Pereskiopsis autumnalis Eichlam, Monatsschr. Kakteenk. 19: 22. 1909. Tree, 6 to 9 meters high, with a large, round, much branched top, the trunk usually very definite and 40 cm. or more in diameter, often covered with a formidable array of spines; young branches cherry-brown, smooth; spines in the axils of the leaves usually solitary, sometimes in threes, long and slender, 3 to 4 cm., rarely 16 cm. long; leaves thickish, oblong to orbicular, 4 to 8 cm. long, rounded or somewhat narrowed at base, mucronately tipped; flowers solitary, near the tops of the branches, short-peduncled; ovary covered with leafy scales; flowers 4 to 5 cm. broad; petals entire, orange-colored; stamens numerous; fruit globular, 4 to 5 cm. in diameter, fleshy, glabrous, bearing small, scattered leaves, these naked in the axils; seeds black, glossy, 4 mm. long.

Type locality: In Guatemala.

Distribution: Widely distributed in Guatemala, usually at an altitude of 120 to 300 meters; but we do not know of its occurrence elsewhere.

Fig. 3.—Pereskia autumnalis. X0.5. Fig. 4.—Pereskia lychnidiflora.

^e plant, so far as we know, has no common name and no use is made of its fruit. Illustrations: Contr. U. S. Nat. Herb. 12: pl. 52 to 54; Safford, Ann. Rep. Smiths. Inst. 1908: pl. 10, f. 1; Monatsschr. Kakteenk. 21: 37, the last as Pereskiopsis autumnalis.

Text-figures 2 and 3 are copied from the above-cited illustrations. ^e original photographs were obtained by 0. F. Cook in Guatemala.

3. Pereskia lychnidiflora De Candolle, Prodr. 3: 475. 1828,

Evidently a tree or shrub; branches cylindric, woody-; leaves large, 4 to 7 cm. long, oval to oblong, pointed, rounded at base, sessile, fleshy, with a prominent midvein; axils of leaves each bearing a stout spine 2 to 5 cm. long and several long hairs; flowers large, 6 cm. broad, solitary, borne at the ends of short, stout branches; petals broadly cuneate, laciniate at the apex; ovary turbinate, bearing small leaves.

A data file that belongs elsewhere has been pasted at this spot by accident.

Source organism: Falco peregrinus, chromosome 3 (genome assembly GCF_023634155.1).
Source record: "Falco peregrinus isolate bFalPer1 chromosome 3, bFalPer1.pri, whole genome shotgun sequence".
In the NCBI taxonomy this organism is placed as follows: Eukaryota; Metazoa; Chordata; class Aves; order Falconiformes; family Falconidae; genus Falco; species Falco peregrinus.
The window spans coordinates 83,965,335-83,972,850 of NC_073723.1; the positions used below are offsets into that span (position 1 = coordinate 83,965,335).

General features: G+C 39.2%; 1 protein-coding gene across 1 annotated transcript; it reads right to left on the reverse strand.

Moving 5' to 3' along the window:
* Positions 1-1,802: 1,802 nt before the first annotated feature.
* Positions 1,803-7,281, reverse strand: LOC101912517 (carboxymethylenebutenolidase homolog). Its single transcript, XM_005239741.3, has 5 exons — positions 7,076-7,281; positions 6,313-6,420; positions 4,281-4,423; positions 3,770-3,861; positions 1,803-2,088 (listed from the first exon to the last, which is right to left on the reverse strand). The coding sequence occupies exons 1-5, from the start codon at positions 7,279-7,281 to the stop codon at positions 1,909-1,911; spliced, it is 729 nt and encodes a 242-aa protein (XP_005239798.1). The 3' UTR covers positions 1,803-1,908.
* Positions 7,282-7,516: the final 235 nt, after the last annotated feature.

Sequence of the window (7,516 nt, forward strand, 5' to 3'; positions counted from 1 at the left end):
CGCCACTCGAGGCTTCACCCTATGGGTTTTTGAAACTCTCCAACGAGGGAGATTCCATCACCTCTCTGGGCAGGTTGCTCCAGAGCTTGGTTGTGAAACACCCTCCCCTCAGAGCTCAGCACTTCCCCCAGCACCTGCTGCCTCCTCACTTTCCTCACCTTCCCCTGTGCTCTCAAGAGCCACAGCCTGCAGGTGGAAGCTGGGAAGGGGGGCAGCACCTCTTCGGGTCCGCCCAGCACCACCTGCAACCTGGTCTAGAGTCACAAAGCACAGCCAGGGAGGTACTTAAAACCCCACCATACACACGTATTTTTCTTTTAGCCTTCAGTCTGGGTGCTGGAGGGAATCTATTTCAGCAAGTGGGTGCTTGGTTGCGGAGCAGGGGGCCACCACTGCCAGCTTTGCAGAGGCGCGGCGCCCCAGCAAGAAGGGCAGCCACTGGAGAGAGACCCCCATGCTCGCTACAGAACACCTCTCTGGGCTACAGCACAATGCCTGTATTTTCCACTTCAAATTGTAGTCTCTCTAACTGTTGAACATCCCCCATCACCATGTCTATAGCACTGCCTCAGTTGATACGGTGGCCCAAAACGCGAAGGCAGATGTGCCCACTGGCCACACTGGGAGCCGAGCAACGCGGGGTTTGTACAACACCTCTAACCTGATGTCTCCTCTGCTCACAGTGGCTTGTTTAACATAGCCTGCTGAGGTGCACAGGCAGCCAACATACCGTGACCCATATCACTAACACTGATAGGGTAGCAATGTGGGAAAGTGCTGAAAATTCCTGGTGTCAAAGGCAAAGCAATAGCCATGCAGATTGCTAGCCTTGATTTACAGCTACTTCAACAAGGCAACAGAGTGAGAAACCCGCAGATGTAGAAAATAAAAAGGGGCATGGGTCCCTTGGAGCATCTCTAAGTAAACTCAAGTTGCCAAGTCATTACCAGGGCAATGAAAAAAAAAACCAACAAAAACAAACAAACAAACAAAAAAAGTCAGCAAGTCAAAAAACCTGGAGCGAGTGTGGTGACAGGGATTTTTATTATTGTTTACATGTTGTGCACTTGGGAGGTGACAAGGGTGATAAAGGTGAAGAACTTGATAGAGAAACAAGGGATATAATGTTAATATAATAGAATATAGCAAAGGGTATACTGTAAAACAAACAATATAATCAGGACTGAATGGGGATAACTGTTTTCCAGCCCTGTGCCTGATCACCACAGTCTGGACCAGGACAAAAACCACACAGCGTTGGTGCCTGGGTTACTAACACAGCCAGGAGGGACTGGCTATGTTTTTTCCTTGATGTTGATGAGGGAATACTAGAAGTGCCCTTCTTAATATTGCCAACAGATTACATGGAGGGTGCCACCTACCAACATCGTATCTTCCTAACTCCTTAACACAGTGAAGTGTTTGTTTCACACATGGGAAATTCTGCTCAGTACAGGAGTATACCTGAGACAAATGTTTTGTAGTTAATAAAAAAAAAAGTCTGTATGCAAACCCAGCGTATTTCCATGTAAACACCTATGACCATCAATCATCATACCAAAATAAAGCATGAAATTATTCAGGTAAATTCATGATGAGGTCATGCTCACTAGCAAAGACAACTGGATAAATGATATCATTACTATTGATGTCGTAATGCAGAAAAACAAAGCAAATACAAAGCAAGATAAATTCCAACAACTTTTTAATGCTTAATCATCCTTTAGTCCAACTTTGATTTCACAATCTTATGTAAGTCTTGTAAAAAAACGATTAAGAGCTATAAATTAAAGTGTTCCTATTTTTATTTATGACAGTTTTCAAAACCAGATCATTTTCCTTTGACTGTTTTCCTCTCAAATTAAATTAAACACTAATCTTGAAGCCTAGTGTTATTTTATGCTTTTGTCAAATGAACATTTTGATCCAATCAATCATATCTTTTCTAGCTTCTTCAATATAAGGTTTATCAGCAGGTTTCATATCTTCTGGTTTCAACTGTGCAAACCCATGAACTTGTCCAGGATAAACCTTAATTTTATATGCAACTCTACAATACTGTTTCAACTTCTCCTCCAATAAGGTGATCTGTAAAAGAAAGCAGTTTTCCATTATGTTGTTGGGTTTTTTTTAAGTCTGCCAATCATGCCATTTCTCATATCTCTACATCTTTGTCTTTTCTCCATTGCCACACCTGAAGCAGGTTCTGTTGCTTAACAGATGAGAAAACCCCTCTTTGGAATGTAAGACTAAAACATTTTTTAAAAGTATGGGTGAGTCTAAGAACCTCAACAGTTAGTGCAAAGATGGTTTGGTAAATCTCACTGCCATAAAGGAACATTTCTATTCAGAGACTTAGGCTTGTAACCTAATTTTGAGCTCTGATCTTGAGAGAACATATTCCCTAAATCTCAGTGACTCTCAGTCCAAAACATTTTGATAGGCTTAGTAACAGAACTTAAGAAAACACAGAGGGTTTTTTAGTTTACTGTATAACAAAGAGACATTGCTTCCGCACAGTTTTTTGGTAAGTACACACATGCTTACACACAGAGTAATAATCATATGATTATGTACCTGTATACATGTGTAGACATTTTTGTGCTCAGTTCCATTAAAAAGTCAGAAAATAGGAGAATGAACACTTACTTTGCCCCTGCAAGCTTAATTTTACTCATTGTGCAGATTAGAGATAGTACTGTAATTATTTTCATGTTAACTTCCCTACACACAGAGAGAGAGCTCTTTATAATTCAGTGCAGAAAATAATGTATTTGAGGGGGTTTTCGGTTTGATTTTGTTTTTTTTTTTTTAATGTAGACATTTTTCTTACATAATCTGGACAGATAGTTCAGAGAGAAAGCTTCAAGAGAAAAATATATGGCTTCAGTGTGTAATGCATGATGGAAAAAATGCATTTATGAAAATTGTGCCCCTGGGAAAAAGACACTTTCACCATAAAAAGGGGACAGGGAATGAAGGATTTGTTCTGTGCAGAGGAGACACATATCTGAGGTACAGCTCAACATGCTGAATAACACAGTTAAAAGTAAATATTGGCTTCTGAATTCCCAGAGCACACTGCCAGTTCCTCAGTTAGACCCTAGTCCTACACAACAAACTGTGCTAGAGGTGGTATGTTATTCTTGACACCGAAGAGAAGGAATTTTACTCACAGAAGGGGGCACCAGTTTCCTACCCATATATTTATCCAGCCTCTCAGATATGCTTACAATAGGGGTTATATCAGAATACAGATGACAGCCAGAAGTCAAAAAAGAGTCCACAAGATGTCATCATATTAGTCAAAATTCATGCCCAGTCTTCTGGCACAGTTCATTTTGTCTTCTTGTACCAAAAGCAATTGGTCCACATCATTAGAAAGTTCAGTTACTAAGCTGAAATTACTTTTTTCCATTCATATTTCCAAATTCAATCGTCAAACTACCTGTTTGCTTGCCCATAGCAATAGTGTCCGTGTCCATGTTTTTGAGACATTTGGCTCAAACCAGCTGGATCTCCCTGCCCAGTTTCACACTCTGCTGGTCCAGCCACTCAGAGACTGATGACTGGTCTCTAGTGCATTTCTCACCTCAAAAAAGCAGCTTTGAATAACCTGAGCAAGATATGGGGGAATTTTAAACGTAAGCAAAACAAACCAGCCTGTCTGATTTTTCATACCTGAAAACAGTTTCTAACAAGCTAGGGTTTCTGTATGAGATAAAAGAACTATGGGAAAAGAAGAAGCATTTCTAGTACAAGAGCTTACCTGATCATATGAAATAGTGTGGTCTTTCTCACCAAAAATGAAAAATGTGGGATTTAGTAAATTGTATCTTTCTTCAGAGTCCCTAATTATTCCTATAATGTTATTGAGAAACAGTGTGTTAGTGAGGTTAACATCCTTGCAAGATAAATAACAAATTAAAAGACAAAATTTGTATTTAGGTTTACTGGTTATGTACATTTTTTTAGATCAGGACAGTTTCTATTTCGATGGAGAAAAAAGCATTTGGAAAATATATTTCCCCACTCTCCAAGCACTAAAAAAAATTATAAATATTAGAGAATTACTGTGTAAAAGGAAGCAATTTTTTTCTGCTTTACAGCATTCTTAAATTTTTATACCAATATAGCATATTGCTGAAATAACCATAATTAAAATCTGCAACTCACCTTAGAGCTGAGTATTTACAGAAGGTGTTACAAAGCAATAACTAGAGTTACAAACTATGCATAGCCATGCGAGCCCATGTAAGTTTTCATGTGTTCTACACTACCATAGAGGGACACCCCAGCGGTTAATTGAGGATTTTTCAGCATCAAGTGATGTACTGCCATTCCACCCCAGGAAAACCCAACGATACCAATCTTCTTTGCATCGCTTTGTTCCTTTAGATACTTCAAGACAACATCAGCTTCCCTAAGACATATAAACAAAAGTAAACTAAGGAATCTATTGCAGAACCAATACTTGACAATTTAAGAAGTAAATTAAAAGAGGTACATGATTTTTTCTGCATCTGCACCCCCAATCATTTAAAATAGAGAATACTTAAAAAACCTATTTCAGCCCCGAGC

Type locality: In Mexico. Distribution: Mexico.

This species was described by De Candolle from Mocino and Sessé's drawing, but it has never been collected since, so far as we can learn. Its large flowers with laciniate petals must make this a very striking species and it is surprising that it has not been rediscovered. Schumann thought it might be the same as P. nicoyana of Costa Rica, but a study of recent Costa Rican collections indicates that the species are distinct. The measurements given in the description are taken from De Candolle's plate, and may require some modification. Cactus fimbriatus Mocino and Sessé (De Candolle, Prodr. 3: 475. 1828) was published only as a synonym of this species.

Illustrations: Mém. Mus. Hist. Nat. Paris 17: pl. 18; Förster, Handb. Cact. ed. 2. 1003. f. 136; Safford, Ann. Rep. Smiths. Inst. 1908: 545. f. 11.

Text-figure 4 is copied from the first illustration above cited.

4. Pereskia nicoyana Weber, Bull. Mus. Hist. Nat. Paris 8: 468. 1902.

Tree, usually about 8 meters high; branches rigid, stout, covered with smooth brown bark; spines wanting or single, long (4 cm. long), stout and porrect; leaves in fascicles on old branches, but alternate on young shoots, lanceolate or oblanceolate, subsessile, the lateral veins almost parallel and sometimes seeming to come from the base, acute, bright green, and somewhat shining; axils of the young leaves containing long white hairs; petals reddish yellow, fimbriate; ovary pyriform, bearing 8 to 12 spreading leaves, except the uppermost ones, which are much smaller and connivent.

Type locality: Gulf of Nicoya, Costa Rica.

Distribution: Costa Rica.

The spines, hairs in the axils of the leaves, and fimbriate petals indicate a relationship to the little-known P. lychnidiflora.

Mr. H. Pittier informs us that this species is common in the open coastal forests along the Pacific side of Costa Rica. The plant illustrated by Mr. Pittier, referred to below, has a long, slender trunk and is very spiny.

According to Mr. W. E. Safford, it has long, slender spines and the habit of the Osage orange, and is used as a hedge plant in Costa Rica, where it is known as matéare or puipute.

Illustration: Pittier, Pl. Usuales Costa Rica pl. 2.

Text-figure 5 was drawn from a plant obtained by Mr. C. Wercklé at San José, Costa Rica, in 1912.

Fig. 5.—Pereskia nicoyana. X0.6.